Note: This hack should world for most Sony DVP players
you finally took the plunge and got yourself one of these (relatively)
good value Sony DVP players. But then, thanks to the !”?$%^%$?! MPAA,
you find yourself locked back into a single region: SHOCK AND HORROR!
By now, you’re been browsing over the internet, and what you found are many expensive
& impractical offers that say they can turn your Sony player region
free by sending you some ridiculously priced stuff, or you found a list
of codes to be used with yet again an expensive ‘universal’ remote controller which you don’t have.
There has to be a MUCH CHEAPER and almost immediate solution to get your player region free, dammit!
Well, if you have a PC with a serial port, there is. Exposed below is a very cheap and simple solution to turn your Sony DVD player into a region free one.
But first, I’ve got to acknowledge that this is merely a rip off what you can find on selen.org’s site. I especially don’t want to take any credit for what is other’s hard work. In particular, I got to thank Blank Frank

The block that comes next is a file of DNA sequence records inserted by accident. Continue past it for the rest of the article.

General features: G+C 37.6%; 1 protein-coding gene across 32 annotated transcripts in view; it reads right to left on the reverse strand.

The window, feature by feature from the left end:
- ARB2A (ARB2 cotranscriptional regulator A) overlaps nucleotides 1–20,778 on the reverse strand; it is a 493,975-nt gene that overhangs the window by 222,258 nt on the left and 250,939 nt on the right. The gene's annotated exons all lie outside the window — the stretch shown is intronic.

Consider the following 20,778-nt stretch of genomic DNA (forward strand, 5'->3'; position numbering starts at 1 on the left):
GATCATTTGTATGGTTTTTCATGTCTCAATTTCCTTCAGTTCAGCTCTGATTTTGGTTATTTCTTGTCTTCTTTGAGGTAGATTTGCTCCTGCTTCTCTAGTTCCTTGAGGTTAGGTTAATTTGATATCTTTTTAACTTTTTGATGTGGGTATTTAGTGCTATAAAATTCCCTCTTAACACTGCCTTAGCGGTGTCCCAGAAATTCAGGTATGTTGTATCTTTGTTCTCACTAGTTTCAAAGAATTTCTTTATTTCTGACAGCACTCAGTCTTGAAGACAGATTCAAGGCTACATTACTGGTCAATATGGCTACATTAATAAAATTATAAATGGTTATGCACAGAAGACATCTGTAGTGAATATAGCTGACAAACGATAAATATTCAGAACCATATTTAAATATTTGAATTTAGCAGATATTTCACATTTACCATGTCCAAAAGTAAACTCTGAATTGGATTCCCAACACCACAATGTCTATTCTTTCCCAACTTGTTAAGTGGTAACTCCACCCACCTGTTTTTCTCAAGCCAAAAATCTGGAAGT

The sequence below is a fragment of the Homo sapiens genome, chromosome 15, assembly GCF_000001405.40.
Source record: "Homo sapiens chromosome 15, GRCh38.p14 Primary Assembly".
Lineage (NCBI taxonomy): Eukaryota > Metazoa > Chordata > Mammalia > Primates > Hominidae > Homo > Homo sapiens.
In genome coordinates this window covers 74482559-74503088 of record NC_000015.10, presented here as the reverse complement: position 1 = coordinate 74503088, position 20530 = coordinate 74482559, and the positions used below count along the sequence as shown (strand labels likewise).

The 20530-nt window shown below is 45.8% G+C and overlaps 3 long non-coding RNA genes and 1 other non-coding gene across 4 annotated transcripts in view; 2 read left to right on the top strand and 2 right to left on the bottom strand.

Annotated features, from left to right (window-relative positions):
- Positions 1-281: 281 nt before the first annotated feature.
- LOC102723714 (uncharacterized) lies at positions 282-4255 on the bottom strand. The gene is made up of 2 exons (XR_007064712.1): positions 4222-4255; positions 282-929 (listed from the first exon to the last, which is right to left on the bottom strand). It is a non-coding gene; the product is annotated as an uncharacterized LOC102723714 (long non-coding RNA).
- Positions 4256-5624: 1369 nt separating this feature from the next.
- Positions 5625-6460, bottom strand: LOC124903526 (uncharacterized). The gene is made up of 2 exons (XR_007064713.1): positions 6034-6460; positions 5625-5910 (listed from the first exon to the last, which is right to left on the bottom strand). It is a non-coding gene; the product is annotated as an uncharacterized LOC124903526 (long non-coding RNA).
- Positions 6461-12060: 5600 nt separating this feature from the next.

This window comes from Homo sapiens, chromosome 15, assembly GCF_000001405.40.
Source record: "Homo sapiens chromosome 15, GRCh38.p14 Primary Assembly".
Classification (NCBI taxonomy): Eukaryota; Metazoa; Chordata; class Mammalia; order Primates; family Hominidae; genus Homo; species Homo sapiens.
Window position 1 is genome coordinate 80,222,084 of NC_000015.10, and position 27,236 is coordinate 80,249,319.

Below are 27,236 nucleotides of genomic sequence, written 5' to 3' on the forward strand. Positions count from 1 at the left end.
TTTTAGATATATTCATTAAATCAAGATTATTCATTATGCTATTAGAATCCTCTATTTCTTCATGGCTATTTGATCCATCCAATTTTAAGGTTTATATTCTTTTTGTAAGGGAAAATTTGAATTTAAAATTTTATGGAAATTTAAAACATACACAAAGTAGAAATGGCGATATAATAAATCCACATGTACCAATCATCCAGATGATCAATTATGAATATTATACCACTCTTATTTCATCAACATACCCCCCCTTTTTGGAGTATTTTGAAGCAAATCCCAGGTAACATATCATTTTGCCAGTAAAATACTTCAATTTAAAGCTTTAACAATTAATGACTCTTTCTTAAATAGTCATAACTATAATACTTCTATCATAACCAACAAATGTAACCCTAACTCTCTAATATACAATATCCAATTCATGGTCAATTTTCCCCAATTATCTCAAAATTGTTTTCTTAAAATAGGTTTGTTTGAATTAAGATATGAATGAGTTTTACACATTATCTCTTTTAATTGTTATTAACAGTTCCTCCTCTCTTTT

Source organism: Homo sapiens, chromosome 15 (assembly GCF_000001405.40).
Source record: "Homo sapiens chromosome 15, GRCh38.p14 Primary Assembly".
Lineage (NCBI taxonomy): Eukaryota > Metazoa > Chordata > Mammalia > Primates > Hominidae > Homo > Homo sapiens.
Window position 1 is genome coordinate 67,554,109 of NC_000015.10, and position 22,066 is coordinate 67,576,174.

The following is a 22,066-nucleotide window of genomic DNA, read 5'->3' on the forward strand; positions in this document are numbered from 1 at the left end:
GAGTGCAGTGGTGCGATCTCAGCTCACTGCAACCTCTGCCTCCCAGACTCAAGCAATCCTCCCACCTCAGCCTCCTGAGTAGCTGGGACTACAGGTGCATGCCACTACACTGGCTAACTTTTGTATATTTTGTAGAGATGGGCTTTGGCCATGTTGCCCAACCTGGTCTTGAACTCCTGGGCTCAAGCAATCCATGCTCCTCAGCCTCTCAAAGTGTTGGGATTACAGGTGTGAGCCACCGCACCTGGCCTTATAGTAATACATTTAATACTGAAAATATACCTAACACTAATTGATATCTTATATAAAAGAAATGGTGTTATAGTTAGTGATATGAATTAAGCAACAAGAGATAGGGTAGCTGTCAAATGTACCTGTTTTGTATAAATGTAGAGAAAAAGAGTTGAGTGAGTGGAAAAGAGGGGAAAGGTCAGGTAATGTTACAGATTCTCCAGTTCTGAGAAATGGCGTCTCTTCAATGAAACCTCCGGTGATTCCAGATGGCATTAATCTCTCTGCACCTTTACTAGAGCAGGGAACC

for the excellent winsamp utility, which is the keystone of this
process. I obviously got to thank the selen’s site for the Sony winsamp
codes, and finally, the very simple montage I give comes straight from
the “Simple transmitter circuit on serial port” diagram you can see at
the lirc site.
The things you do with a good search engine!
the trick here is to use the winsamp utility with cheapest and simplest
InfraRed (IR) transmitter montage we can plug on a PC’s serial port,
and then use the PC to send the unlock codes to the DVP unit, as if we
were using one of these Universal Remote Controls. Yes, you can easily
turn your PC into a universal remote. Nifty, heh?
Of course, you will still need to build an InfraRed transmitter, but, as the picture below proves, this is really no big deal.
In fact, you might even not need a soldering iron if you find your own
way to make each component stick with the other (I wouldn’t recommand
sticky tape, but it will probably do if you don’t have anything else).
The thing is, if everything goes well, we’re only going to use that
small IR transmitter once, so it doesn’t have to be quakeproof
electronics. As long as each component is connected to the other in the
right order and the whole thing is plugged properly into the serial
port, it’ll do.
build the IR transmitter, you will need the following, which you should
be able to find without trouble in any electronics component retail: